A Loyal Character Dancer by Qiu Xiaolong

Mao's legacy and the Triads are tackled in a passionate, literary thriller
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The Independent Culture

One reason why Umberto Eco's The Name of the Rose was such a success was a sleight of hand on Eco's part. The medieval setting was stunningly realised, but our conduit through this world, the Holmes-like William, was a cheat: while he possessed the outward traits of a monk in the Middle Ages, he was imbued with a very modern sensibility. Qiu Xiaolong performs a similar displacement in this highly individual novel, which is set within the rigid parameters of modern China.

The social detail suggests a reworking of the critique of Mao's legacy found in Wild Swans via the form of a vigorous police procedural, but Qiu Xiaolong's real interest is in character. Notably, the character belongs to his youthful Inspector Chen, a poetry-loving copper à la P D James's Dalgliesh but otherwise unlike any other fictional detective. Chen is in many ways a traditional Chinese party man (deferential to superiors, given to aphorisms), but we're still invited to view him as a rebel. Unlike his superstitious colleagues, he does not consult the I Ching, and taught himself English before it was fashionable.

We can easily forgive other familiar strategies in this novel. Investigating a politically sensitive case, Chen is forced to work with a US Marshal, Catherine Rohn: yes, it's the mismatched cop duo again, but the novel transforms the cliché.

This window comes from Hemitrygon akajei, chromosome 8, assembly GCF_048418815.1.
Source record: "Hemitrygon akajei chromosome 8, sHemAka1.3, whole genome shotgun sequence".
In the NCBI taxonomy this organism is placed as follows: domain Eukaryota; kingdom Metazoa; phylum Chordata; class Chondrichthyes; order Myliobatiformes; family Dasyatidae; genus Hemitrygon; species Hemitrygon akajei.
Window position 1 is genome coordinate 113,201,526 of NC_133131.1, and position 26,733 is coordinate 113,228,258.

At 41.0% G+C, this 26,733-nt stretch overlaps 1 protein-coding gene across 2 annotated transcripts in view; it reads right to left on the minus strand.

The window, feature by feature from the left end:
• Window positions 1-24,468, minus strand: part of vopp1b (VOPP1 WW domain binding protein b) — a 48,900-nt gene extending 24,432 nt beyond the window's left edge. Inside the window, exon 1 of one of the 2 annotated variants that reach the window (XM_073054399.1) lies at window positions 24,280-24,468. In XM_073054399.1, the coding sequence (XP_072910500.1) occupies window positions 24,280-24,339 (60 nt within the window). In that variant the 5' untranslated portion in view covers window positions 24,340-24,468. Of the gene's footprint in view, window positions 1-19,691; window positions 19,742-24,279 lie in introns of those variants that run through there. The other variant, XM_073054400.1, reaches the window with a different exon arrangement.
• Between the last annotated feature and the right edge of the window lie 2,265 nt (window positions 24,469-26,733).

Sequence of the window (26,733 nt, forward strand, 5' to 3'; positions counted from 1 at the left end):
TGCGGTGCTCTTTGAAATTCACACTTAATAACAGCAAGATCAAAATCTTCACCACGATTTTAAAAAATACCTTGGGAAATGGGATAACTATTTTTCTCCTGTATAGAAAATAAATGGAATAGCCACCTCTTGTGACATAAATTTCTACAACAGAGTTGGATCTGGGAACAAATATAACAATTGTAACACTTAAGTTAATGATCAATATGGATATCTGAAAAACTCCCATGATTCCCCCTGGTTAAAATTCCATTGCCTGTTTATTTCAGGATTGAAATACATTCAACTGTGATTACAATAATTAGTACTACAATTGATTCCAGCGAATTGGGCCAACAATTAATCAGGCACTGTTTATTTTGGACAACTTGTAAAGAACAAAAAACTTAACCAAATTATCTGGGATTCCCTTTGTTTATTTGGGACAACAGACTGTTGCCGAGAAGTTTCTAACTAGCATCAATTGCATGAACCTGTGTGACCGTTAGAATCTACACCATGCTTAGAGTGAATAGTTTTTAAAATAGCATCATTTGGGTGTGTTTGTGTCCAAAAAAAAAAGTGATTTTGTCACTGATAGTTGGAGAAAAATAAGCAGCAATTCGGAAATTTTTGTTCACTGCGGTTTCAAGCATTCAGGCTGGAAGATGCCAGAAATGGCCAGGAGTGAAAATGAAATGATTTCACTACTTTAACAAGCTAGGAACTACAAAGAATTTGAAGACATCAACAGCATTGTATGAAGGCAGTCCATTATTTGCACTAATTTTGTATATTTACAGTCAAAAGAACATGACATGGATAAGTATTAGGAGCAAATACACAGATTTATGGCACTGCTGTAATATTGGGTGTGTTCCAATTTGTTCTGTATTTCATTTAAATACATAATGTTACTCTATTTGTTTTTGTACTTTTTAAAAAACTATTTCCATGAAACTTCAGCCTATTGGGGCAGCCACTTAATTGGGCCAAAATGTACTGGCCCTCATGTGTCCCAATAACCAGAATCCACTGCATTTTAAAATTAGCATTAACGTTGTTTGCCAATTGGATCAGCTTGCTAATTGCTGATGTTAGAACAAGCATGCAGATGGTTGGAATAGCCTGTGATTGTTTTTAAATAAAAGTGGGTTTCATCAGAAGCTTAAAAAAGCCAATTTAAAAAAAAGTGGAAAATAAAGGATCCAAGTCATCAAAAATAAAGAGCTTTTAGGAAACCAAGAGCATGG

Wen Liping has disappeared. Her husband is a key witness in an immigration case in Washington. She is the loyal character dancer: Chen wistfully studies a photograph of her taken at Shanghai railway station, dancing with a red-paper heart bearing the character "loyal". But the key figure in the case is the Triad tycoon Jia Xinzhi, whose immigrant-smuggling ship carried more than 300 Chinese men, many of whom drowned. Wen Liping's husband's testimony is indispensable.

As Chen and Catherine confront some dangerous individuals, the relationship between the two becomes more fraught. The mechanics of the plot are dispatched with élan, but Qiu Xiaolong's real concerns are elsewhere. The author, who moved from Shanghai to St Louis and from writing in Chinese to English, brings his most impassioned writing to bear on the lost lives and crushed possibilities that are legacies of the Cultural Revolution. And while there are infelicities, this is a luminescent synthesis of the thriller and literary novel. If it finds its way to the bedside tables of Beijing apparatchiks, it'll probably be via the black market.

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